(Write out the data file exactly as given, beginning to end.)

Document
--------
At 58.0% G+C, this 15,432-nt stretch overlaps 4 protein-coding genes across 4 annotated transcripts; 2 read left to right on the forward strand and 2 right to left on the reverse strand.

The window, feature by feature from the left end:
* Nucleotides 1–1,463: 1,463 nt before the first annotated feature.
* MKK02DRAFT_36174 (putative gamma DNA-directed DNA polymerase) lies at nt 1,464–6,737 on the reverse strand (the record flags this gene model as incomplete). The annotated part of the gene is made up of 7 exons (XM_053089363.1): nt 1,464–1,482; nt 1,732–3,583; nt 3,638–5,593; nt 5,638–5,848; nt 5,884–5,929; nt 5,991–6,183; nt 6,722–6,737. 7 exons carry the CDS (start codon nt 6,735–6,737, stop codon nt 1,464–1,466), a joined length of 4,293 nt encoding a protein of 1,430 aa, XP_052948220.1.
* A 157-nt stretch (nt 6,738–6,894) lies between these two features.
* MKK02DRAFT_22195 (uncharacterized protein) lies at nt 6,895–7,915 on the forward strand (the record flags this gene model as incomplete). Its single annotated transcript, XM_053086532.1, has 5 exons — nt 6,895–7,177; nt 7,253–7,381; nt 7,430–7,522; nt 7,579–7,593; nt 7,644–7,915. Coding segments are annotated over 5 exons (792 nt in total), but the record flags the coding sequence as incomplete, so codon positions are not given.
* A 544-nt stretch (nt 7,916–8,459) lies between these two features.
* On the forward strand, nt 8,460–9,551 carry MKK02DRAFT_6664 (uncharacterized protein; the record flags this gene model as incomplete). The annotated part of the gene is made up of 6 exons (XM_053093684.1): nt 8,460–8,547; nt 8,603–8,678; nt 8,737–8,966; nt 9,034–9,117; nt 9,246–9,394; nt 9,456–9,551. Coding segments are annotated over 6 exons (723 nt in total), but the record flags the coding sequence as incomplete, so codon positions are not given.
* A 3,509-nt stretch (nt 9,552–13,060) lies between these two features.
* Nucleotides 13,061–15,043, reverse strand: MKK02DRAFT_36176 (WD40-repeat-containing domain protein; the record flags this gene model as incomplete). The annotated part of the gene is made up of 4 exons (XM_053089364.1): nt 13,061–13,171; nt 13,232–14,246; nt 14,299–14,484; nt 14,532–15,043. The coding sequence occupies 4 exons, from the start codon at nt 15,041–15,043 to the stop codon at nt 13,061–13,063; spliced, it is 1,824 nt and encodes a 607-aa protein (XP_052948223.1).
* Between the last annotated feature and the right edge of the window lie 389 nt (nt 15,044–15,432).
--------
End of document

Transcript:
At 58.0% G+C, this 15,432-nt stretch overlaps 4 protein-coding genes across 4 annotated transcripts; 2 read left to right on the forward strand and 2 right to left on the reverse strand.

The window, feature by feature from the left end:
* Nucleotides 1–1,463: 1,463 nt before the first annotated feature.
* MKK02DRAFT_36174 (putative gamma DNA-directed DNA polymerase) lies at nt 1,464–6,737 on the reverse strand (the record flags this gene model as incomplete). The annotated part of the gene is made up of 7 exons (XM_053089363.1): nt 1,464–1,482; nt 1,732–3,583; nt 3,638–5,593; nt 5,638–5,848; nt 5,884–5,929; nt 5,991–6,183; nt 6,722–6,737. 7 exons carry the CDS (start codon nt 6,735–6,737, stop codon nt 1,464–1,466), a joined length of 4,293 nt encoding a protein of 1,430 aa, XP_052948220.1.
* A 157-nt stretch (nt 6,738–6,894) lies between these two features.
* MKK02DRAFT_22195 (uncharacterized protein) lies at nt 6,895–7,915 on the forward strand (the record flags this gene model as incomplete). Its single annotated transcript, XM_053086532.1, has 5 exons — nt 6,895–7,177; nt 7,253–7,381; nt 7,430–7,522; nt 7,579–7,593; nt 7,644–7,915. Coding segments are annotated over 5 exons (792 nt in total), but the record flags the coding sequence as incomplete, so codon positions are not given.
* A 544-nt stretch (nt 7,916–8,459) lies between these two features.
* On the forward strand, nt 8,460–9,551 carry MKK02DRAFT_6664 (uncharacterized protein; the record flags this gene model as incomplete). The annotated part of the gene is made up of 6 exons (XM_053093684.1): nt 8,460–8,547; nt 8,603–8,678; nt 8,737–8,966; nt 9,034–9,117; nt 9,246–9,394; nt 9,456–9,551. Coding segments are annotated over 6 exons (723 nt in total), but the record flags the coding sequence as incomplete, so codon positions are not given.
* A 3,509-nt stretch (nt 9,552–13,060) lies between these two features.
* Nucleotides 13,061–15,043, reverse strand: MKK02DRAFT_36176 (WD40-repeat-containing domain protein; the record flags this gene model as incomplete). The annotated part of the gene is made up of 4 exons (XM_053089364.1): nt 13,061–13,171; nt 13,232–14,246; nt 14,299–14,484; nt 14,532–15,043. The coding sequence occupies 4 exons, from the start codon at nt 15,041–15,043 to the stop codon at nt 13,061–13,063; spliced, it is 1,824 nt and encodes a 607-aa protein (XP_052948223.1).
* Between the last annotated feature and the right edge of the window lie 389 nt (nt 15,044–15,432).